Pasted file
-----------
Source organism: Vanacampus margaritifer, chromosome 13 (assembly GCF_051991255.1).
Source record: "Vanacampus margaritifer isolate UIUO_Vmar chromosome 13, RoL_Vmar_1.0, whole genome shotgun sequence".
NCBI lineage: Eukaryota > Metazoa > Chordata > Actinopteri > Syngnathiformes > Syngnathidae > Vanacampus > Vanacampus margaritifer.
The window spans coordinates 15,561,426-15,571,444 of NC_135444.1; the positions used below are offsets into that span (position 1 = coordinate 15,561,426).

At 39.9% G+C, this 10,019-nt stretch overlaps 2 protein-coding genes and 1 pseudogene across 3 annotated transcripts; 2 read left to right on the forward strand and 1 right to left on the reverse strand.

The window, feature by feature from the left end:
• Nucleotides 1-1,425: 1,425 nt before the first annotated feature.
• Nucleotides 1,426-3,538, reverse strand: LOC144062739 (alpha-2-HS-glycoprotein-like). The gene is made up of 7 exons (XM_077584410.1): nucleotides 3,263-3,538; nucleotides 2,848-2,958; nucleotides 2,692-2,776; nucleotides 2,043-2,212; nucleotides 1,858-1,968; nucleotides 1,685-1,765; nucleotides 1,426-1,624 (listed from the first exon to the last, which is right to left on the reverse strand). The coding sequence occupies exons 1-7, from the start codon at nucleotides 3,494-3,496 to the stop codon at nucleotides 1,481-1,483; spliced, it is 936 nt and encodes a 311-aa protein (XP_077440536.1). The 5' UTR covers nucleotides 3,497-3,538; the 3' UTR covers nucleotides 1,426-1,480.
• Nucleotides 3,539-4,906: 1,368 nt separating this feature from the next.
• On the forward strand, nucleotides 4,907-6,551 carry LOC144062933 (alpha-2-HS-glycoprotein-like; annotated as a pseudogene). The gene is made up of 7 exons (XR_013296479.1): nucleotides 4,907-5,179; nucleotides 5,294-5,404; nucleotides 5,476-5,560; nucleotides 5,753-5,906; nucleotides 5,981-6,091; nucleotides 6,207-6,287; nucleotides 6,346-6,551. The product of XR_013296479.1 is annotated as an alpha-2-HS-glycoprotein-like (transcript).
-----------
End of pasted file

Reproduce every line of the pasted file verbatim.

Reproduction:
Source organism: Vanacampus margaritifer, chromosome 13 (assembly GCF_051991255.1).
Source record: "Vanacampus margaritifer isolate UIUO_Vmar chromosome 13, RoL_Vmar_1.0, whole genome shotgun sequence".
NCBI lineage: Eukaryota > Metazoa > Chordata > Actinopteri > Syngnathiformes > Syngnathidae > Vanacampus > Vanacampus margaritifer.
The window spans coordinates 15,561,426-15,571,444 of NC_135444.1; the positions used below are offsets into that span (position 1 = coordinate 15,561,426).

At 39.9% G+C, this 10,019-nt stretch overlaps 2 protein-coding genes and 1 pseudogene across 3 annotated transcripts; 2 read left to right on the forward strand and 1 right to left on the reverse strand.

The window, feature by feature from the left end:
• Nucleotides 1-1,425: 1,425 nt before the first annotated feature.
• Nucleotides 1,426-3,538, reverse strand: LOC144062739 (alpha-2-HS-glycoprotein-like). The gene is made up of 7 exons (XM_077584410.1): nucleotides 3,263-3,538; nucleotides 2,848-2,958; nucleotides 2,692-2,776; nucleotides 2,043-2,212; nucleotides 1,858-1,968; nucleotides 1,685-1,765; nucleotides 1,426-1,624 (listed from the first exon to the last, which is right to left on the reverse strand). The coding sequence occupies exons 1-7, from the start codon at nucleotides 3,494-3,496 to the stop codon at nucleotides 1,481-1,483; spliced, it is 936 nt and encodes a 311-aa protein (XP_077440536.1). The 5' UTR covers nucleotides 3,497-3,538; the 3' UTR covers nucleotides 1,426-1,480.
• Nucleotides 3,539-4,906: 1,368 nt separating this feature from the next.
• On the forward strand, nucleotides 4,907-6,551 carry LOC144062933 (alpha-2-HS-glycoprotein-like; annotated as a pseudogene). The gene is made up of 7 exons (XR_013296479.1): nucleotides 4,907-5,179; nucleotides 5,294-5,404; nucleotides 5,476-5,560; nucleotides 5,753-5,906; nucleotides 5,981-6,091; nucleotides 6,207-6,287; nucleotides 6,346-6,551. The product of XR_013296479.1 is annotated as an alpha-2-HS-glycoprotein-like (transcript).